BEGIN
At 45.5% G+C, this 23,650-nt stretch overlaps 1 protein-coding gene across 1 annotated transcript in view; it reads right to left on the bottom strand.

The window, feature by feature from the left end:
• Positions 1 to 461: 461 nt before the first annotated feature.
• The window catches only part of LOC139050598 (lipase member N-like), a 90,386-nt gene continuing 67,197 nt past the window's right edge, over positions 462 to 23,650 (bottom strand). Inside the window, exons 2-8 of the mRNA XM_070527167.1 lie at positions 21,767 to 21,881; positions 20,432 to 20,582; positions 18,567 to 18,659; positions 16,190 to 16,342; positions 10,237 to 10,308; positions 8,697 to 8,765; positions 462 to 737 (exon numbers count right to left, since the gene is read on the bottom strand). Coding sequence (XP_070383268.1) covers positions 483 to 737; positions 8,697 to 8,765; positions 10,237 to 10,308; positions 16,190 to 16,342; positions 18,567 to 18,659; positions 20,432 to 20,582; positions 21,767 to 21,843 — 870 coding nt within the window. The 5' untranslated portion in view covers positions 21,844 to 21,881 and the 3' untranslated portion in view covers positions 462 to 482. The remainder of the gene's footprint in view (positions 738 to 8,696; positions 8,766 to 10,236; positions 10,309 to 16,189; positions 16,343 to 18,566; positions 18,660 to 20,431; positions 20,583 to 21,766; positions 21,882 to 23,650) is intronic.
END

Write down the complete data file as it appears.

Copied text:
At 45.5% G+C, this 23,650-nt stretch overlaps 1 protein-coding gene across 1 annotated transcript in view; it reads right to left on the bottom strand.

The window, feature by feature from the left end:
• Positions 1 to 461: 461 nt before the first annotated feature.
• The window catches only part of LOC139050598 (lipase member N-like), a 90,386-nt gene continuing 67,197 nt past the window's right edge, over positions 462 to 23,650 (bottom strand). Inside the window, exons 2-8 of the mRNA XM_070527167.1 lie at positions 21,767 to 21,881; positions 20,432 to 20,582; positions 18,567 to 18,659; positions 16,190 to 16,342; positions 10,237 to 10,308; positions 8,697 to 8,765; positions 462 to 737 (exon numbers count right to left, since the gene is read on the bottom strand). Coding sequence (XP_070383268.1) covers positions 483 to 737; positions 8,697 to 8,765; positions 10,237 to 10,308; positions 16,190 to 16,342; positions 18,567 to 18,659; positions 20,432 to 20,582; positions 21,767 to 21,843 — 870 coding nt within the window. The 5' untranslated portion in view covers positions 21,844 to 21,881 and the 3' untranslated portion in view covers positions 462 to 482. The remainder of the gene's footprint in view (positions 738 to 8,696; positions 8,766 to 10,236; positions 10,309 to 16,189; positions 16,343 to 18,566; positions 18,660 to 20,431; positions 20,583 to 21,766; positions 21,882 to 23,650) is intronic.